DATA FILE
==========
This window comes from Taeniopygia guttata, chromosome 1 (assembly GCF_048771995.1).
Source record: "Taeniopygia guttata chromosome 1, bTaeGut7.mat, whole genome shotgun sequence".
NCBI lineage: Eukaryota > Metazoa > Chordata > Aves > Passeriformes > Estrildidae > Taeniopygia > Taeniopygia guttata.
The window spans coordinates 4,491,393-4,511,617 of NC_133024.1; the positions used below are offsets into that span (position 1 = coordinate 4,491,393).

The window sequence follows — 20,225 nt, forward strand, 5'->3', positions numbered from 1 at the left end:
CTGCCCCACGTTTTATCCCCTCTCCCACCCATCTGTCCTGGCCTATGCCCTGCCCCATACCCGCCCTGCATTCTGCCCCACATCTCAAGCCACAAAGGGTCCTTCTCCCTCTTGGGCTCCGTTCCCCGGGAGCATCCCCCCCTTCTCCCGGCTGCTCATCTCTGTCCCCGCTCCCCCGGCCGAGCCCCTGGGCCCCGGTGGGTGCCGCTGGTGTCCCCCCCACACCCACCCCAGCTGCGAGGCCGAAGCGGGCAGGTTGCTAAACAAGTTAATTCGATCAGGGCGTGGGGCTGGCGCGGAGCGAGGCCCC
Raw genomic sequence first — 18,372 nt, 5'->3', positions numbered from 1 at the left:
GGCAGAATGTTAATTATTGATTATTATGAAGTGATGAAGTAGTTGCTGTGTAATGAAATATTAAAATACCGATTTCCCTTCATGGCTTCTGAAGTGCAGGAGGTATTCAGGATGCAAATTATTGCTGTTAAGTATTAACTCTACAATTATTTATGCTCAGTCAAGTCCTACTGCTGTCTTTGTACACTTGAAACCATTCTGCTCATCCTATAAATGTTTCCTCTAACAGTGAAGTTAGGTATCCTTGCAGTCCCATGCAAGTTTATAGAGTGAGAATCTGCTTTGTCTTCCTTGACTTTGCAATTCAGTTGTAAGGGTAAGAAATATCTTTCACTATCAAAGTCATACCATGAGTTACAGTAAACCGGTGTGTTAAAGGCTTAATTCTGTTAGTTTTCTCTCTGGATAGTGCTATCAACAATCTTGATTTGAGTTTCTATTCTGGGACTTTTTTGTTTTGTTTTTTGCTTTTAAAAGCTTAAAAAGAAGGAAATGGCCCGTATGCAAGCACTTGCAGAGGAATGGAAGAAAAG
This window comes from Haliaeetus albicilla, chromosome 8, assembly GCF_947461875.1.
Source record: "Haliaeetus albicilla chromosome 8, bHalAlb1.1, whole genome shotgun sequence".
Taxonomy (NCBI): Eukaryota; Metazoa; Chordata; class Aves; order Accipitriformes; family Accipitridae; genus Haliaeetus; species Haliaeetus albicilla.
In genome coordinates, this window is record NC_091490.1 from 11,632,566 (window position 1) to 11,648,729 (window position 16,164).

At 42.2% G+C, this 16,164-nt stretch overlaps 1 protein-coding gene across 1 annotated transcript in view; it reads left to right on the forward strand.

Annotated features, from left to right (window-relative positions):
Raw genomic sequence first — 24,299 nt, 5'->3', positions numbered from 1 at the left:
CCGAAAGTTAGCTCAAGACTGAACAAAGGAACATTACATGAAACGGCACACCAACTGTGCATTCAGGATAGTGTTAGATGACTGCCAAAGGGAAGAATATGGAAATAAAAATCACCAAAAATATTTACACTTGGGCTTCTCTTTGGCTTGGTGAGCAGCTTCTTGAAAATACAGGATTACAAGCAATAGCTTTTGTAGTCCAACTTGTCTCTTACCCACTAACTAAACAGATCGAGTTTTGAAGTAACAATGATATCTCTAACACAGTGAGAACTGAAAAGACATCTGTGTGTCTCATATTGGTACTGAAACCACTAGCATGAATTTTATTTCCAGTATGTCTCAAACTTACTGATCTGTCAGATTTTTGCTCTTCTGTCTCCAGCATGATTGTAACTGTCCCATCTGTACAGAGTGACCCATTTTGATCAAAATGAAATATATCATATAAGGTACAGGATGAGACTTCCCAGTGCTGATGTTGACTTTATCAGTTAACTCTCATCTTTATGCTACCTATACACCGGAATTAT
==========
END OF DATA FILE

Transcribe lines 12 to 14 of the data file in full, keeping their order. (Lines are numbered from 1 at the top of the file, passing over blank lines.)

In genome coordinates, this window is record NC_091490.1 from 11,632,566 (window position 1) to 11,648,729 (window position 16,164).

At 42.2% G+C, this 16,164-nt stretch overlaps 1 protein-coding gene across 1 annotated transcript in view; it reads left to right on the forward strand.

Annotated features, from left to right (window-relative positions):